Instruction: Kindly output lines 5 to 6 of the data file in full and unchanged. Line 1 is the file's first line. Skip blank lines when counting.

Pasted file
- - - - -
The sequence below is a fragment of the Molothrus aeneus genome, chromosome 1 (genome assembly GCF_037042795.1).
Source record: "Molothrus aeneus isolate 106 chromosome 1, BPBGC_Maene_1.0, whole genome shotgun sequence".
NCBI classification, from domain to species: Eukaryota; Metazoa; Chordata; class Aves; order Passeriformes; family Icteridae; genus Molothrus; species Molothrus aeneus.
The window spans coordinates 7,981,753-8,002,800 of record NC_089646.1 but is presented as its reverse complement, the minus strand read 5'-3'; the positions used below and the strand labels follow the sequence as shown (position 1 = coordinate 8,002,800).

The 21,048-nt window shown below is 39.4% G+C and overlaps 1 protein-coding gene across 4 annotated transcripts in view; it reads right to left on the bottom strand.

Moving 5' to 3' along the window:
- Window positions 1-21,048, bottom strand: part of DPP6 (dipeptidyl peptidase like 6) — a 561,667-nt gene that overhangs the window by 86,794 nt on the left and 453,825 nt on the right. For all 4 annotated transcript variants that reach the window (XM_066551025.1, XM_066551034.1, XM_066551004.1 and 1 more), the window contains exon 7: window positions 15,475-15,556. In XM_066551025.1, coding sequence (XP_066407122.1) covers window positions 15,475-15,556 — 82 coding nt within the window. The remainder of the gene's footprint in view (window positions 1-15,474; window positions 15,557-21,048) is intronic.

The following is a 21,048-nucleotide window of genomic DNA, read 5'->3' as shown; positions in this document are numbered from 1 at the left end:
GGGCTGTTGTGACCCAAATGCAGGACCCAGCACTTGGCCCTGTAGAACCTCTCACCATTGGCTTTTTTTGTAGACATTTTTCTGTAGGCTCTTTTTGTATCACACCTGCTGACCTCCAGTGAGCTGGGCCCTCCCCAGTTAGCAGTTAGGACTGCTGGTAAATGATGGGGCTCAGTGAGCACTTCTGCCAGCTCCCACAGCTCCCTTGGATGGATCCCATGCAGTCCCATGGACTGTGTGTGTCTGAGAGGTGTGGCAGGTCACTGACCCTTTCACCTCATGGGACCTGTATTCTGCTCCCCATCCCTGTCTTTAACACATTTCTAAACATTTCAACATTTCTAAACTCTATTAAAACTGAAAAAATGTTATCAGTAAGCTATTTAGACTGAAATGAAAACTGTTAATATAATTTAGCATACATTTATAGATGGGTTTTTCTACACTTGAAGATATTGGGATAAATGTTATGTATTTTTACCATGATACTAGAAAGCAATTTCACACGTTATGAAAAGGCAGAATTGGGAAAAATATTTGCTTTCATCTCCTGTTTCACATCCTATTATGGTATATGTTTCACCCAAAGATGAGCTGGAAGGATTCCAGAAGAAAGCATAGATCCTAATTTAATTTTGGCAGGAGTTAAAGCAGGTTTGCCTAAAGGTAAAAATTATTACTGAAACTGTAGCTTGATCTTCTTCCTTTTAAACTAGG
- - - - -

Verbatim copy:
The 21,048-nt window shown below is 39.4% G+C and overlaps 1 protein-coding gene across 4 annotated transcripts in view; it reads right to left on the bottom strand.

Moving 5' to 3' along the window: